Architecture & Heritage
There’s more to buying a home than practical considerations such as price, location and size. Whether it’s conscious or not, you’ll also be looking to find a style of home that’s a good fit for your personality – just like the clothes in your wardrobe. But getting this right can prove something of a tall order – especially in the UK where residential homes span centuries and rural, urban and suburban styles all vary wildly.
And if you’re interested in property with architectural or historical significance, you’ll need to weigh up the features you love against the cost, effort and – in some cases – responsibility of maintaining them. But the good news is, here at Prime Location, you’re at the right starting point. So kick back, relax and browse some of the most desirable period homes in the country.
If bright, open-plan and contemporary all sound appealing, then a cutting-edge modern property could be up your street. Modern homes tend to use natural or sustainable materials such as wood, stone and corrugated steel. Efficient with space, they also tend to make full use of natural light with carefully-positioned large windows and skylights. Being recently built, modern homes tend to be energy-efficient too. Think solar panels, triple glazing, cavity walls, loft insulation, A-rated appliances and LED lighting. The nature of their blank canvas and open-plan layouts means modern homes are easier to maintain and customise – great if you want to create your ideal home, rather than just find it.
So where should you start your modern home search? If modern means ‘new-build’ to you, try one of the Government’s ‘new cities’ such as Milton Keynes. The large Buckinghamshire town is a London commuter zone as well as a relatively affordable spot for both professionals and young families. Lovers of modern architecture could look at an urban regeneration project, such as the renowned Nine Elms development on London’s South Bank.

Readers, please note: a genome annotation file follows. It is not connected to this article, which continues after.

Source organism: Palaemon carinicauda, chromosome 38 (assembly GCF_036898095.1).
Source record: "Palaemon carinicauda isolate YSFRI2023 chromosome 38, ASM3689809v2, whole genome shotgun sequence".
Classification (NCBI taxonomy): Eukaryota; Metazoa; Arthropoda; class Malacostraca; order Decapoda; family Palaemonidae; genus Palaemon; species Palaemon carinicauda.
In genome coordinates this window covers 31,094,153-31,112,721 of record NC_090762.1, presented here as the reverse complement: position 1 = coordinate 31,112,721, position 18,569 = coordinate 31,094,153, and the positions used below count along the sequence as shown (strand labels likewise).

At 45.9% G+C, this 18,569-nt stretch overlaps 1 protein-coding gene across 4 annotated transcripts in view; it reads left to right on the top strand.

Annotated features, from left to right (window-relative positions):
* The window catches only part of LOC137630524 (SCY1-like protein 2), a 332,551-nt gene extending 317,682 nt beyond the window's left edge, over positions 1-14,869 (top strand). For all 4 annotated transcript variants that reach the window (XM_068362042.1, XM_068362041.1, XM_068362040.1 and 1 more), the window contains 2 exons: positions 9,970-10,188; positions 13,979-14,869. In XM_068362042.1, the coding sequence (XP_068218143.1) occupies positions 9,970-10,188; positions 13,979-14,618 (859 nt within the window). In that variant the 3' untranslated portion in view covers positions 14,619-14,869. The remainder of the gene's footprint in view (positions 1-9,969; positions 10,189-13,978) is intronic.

If you’re a sucker for high ceilings, patterned floor tiles, sash windows and cast-iron fireplaces, a Victorian home will be calling your name. Usually either terraced or detached, Victorian homes – generally built in the 1837 to 1901 reign of Queen Victoria – are usually constructed from standard-sized bricks that, for the first time, were made in factories.
Victorian homes are nearly always impressive – and as time has already proven – built to last. But while many Victorian homes come with a uniform look and feel, architects at the time were prone to experimenting, so you may not always find what you expect when searching on Prime Location. Homes built more recently may also have ‘borrowed’ Victorian features.
So where should you search? Scotland’s Edinburgh isn’t a bad start with its range of great examples of Victorian architecture across both the new and old town. If city life isn’t for you, try the old Victorian seaside resort of Hunstanton on the tip of the Norfolk coast. Many of the streets there will make you feel as though you’ve stepped back in time.
There are nearly 17,000 listed Tudor houses across the UK. And, having stood for 500 years or more, repairs (naturally) must be made via traditional methods – perfect for historical enthusiasts. Sadly, few Tudor homes remain in London, thanks to the 1666 Great Fire, although there are still hundreds of quaint cottages dotted across the British countryside.
The true joy of a Tudor house is the fact that (wi-fi aside) you can experience a simplistic rural lifestyle with exposed timbers, low ceilings, thatched roofs, open fires and small cosy rooms. Many Tudor builds still have traditional paintwork intact too, with whitewashed walls and black exposed outer timbers. So where should you start looking for your Tudor home?
You could do worse than Stratford-upon-Avon. The medieval West Midlands market town hosts dozens of properties dating back to the Tudor age, including the half-timbered house on Henley Street that William Shakespeare himself was born in.